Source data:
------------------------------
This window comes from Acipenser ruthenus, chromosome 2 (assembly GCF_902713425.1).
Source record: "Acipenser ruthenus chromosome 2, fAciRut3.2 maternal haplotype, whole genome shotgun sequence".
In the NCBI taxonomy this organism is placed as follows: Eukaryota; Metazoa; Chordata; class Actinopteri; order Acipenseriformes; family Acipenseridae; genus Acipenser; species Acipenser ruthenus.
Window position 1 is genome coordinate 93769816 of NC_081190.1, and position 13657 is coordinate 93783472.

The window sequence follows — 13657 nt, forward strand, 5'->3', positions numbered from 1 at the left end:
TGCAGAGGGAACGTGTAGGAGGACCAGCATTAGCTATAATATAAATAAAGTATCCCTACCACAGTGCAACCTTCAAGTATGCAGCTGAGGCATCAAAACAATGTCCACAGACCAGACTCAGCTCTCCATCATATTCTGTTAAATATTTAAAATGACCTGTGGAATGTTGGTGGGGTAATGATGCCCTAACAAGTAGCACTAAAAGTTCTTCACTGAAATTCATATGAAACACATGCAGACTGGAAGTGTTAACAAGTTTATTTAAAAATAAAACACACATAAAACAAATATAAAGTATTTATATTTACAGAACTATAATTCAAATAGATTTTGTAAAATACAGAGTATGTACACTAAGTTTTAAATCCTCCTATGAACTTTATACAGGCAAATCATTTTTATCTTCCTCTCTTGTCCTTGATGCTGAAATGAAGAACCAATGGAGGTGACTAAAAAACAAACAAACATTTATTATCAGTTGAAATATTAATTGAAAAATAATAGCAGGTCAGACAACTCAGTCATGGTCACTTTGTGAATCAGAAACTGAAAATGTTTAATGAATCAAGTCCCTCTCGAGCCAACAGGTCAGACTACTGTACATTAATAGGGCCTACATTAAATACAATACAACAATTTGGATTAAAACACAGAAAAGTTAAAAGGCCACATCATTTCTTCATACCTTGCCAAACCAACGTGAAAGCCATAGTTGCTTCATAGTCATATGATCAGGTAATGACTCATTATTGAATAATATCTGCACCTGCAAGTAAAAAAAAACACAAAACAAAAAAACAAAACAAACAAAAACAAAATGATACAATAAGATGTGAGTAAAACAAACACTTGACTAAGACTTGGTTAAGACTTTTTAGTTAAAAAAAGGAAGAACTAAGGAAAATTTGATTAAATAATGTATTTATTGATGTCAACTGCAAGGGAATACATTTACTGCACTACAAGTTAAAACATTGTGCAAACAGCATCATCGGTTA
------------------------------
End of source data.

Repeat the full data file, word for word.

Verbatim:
This window comes from Acipenser ruthenus, chromosome 2 (assembly GCF_902713425.1).
Source record: "Acipenser ruthenus chromosome 2, fAciRut3.2 maternal haplotype, whole genome shotgun sequence".
In the NCBI taxonomy this organism is placed as follows: Eukaryota; Metazoa; Chordata; class Actinopteri; order Acipenseriformes; family Acipenseridae; genus Acipenser; species Acipenser ruthenus.
Window position 1 is genome coordinate 93769816 of NC_081190.1, and position 13657 is coordinate 93783472.

The window sequence follows — 13657 nt, forward strand, 5'->3', positions numbered from 1 at the left end:
TGCAGAGGGAACGTGTAGGAGGACCAGCATTAGCTATAATATAAATAAAGTATCCCTACCACAGTGCAACCTTCAAGTATGCAGCTGAGGCATCAAAACAATGTCCACAGACCAGACTCAGCTCTCCATCATATTCTGTTAAATATTTAAAATGACCTGTGGAATGTTGGTGGGGTAATGATGCCCTAACAAGTAGCACTAAAAGTTCTTCACTGAAATTCATATGAAACACATGCAGACTGGAAGTGTTAACAAGTTTATTTAAAAATAAAACACACATAAAACAAATATAAAGTATTTATATTTACAGAACTATAATTCAAATAGATTTTGTAAAATACAGAGTATGTACACTAAGTTTTAAATCCTCCTATGAACTTTATACAGGCAAATCATTTTTATCTTCCTCTCTTGTCCTTGATGCTGAAATGAAGAACCAATGGAGGTGACTAAAAAACAAACAAACATTTATTATCAGTTGAAATATTAATTGAAAAATAATAGCAGGTCAGACAACTCAGTCATGGTCACTTTGTGAATCAGAAACTGAAAATGTTTAATGAATCAAGTCCCTCTCGAGCCAACAGGTCAGACTACTGTACATTAATAGGGCCTACATTAAATACAATACAACAATTTGGATTAAAACACAGAAAAGTTAAAAGGCCACATCATTTCTTCATACCTTGCCAAACCAACGTGAAAGCCATAGTTGCTTCATAGTCATATGATCAGGTAATGACTCATTATTGAATAATATCTGCACCTGCAAGTAAAAAAAAACACAAAACAAAAAAACAAAACAAACAAAAACAAAATGATACAATAAGATGTGAGTAAAACAAACACTTGACTAAGACTTGGTTAAGACTTTTTAGTTAAAAAAAGGAAGAACTAAGGAAAATTTGATTAAATAATGTATTTATTGATGTCAACTGCAAGGGAATACATTTACTGCACTACAAGTTAAAACATTGTGCAAACAGCATCATCGGTTA